Economic crises are not natural disasters. They are brought about by the actions of bankers, of cials, and developers, not to mention ordinary folks struggling to get by in a world we didn’t choose. They appear beyond our control, but they are not inescapable facts of life.
For all the talk of collapse, capitalism itself is as healthy as ever. The fundamental relationships remain unchanged: employers and employees, politicians and voters, police and policed. Our masters may loan us cars or houses to pacify us, but we still lack control over our own lives.
Crises like this are part of the protection racket that keeps them in business. They pro t on the industries that heat up the earth’s atmosphere, and when hurricanes destroy our neighborhoods they replace them with condominiumsand sell us energy-saving light bulbs. They pro t on the invasions that secure more resources for the economy, and also on the occupations in which our friends and relatives die. They pro ted from the subprime mort- gages that contributed to the latest disaster, and now they’re pro ting from the bailout.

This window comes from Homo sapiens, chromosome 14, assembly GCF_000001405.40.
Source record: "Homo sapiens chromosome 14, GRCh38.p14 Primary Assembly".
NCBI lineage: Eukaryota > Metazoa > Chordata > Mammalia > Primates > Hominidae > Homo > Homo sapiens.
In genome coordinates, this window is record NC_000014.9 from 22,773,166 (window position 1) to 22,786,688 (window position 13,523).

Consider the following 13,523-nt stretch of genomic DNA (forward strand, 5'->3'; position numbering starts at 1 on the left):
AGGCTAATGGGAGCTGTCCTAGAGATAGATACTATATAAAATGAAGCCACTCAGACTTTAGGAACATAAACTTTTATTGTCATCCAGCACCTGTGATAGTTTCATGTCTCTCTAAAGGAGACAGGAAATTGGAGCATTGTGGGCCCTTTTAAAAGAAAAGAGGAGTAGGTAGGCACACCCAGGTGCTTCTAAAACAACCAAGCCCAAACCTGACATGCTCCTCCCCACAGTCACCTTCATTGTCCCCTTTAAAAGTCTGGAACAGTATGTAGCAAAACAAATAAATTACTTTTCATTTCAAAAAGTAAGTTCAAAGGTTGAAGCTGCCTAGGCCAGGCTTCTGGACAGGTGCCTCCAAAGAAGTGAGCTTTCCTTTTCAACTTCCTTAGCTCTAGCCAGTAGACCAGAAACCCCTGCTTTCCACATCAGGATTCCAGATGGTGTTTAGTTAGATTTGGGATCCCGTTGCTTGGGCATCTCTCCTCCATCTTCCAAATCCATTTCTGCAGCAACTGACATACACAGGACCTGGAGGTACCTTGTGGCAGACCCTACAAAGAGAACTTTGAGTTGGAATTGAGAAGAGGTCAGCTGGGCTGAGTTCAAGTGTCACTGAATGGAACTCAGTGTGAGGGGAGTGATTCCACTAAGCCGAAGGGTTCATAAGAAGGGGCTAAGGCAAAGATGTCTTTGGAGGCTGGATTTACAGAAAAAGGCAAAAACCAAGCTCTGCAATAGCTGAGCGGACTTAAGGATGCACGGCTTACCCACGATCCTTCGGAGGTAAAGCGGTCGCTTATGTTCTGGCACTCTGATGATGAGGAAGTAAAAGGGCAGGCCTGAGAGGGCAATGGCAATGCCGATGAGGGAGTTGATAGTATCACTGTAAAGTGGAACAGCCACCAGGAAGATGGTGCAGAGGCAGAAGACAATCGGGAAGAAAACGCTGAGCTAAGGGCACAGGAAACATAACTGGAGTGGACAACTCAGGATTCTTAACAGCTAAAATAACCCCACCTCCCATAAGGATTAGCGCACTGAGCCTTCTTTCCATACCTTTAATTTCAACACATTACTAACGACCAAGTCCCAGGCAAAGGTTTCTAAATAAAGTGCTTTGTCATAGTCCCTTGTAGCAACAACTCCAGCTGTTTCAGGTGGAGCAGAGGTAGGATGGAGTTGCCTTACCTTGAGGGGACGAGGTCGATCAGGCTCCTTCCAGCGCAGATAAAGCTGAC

Imagine another kind of crisis, one that could really pose a threat to their precious market: neighbors defending each other from eviction, workers seizing the goods they need, people building communities based on cooperation and self-determination. Imagine a worldin which we’d never be vulnerable to the whims of the market again.
As far as we’re concerned, it can’t come soon enough.